Studio Caroline: The Parisian Laboratory of African Pop

November 6, 2017

Paris in the ’80s was arguably one of the largest global hubs for African music, playing host to musicians from across the African diaspora and generating an enormous volume of releases that few other cities could rival at the time. The situation came about early in the decade, through a perfect storm of affordable studio spaces, newly relaxed broadcasting laws that saw a flourishing of commercial and community radio stations and a record-hungry public with the necessary disposal income to fuel the musical output. At the end of the ’70s, producers and musicians from across the diaspora were setting up shop in the city, selling records from across Europe and Africa as well as the lucrative “DOM/TOM” market – the French territories of Guadeloupe, Martinique, Guyana and Réunion where many African artists would also tour.

Although the broad term “African music” overgeneralises what is evidently the product of many countries that are culturally, economically, linguistically and musically distinct, the meetings and collaborations of musicians and players from countries like Congo, Cameroon, Cote d’Ivoire and Senegal led to the development of a geographically specific aesthetic emanating from Paris – pulling in influences, techniques and styles from across Africa, the Caribbean and America to create a kind of Pan-African pop music that resonated far beyond the city itself. The development of this sound took place in the many dedicated small studios in Paris and its suburbs, producing records for the clubs of Paris and the African diaspora away from the large budgets of major labels keen to promote the “world music” genre. Studio Caroline occupies a unique place in the story of this Parisian sound, acting as a testing ground for the collaborations and experiments that defined a large part of the decade’s African pop music.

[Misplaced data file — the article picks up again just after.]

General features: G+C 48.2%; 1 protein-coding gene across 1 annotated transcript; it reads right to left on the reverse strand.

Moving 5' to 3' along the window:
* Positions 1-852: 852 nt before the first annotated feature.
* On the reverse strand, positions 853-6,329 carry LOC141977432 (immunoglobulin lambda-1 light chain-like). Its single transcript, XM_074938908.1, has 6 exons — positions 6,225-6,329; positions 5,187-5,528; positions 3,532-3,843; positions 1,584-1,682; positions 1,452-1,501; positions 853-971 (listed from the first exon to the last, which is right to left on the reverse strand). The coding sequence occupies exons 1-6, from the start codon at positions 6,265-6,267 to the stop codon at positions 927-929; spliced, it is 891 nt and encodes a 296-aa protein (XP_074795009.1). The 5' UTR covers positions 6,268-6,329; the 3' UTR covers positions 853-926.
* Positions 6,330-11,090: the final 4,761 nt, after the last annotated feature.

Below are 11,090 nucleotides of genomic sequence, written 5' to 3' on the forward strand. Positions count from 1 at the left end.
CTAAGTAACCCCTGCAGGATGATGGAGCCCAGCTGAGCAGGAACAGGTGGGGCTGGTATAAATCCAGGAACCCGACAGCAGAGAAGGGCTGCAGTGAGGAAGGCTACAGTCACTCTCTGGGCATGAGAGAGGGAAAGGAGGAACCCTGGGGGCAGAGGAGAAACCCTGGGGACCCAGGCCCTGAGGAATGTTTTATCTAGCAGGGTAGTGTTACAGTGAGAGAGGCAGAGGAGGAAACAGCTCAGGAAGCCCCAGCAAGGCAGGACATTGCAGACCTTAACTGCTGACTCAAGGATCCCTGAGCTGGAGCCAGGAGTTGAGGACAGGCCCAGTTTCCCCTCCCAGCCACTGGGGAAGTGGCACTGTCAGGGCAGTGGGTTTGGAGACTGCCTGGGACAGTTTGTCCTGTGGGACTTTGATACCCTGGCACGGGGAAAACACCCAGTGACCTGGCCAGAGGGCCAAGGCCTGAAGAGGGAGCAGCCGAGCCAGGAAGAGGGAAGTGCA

I’d have people coming from across Africa every weekend. They didn’t know the Eiffel Tower, but they knew Studio Caroline and the white sorcerer.

Jacky Reggan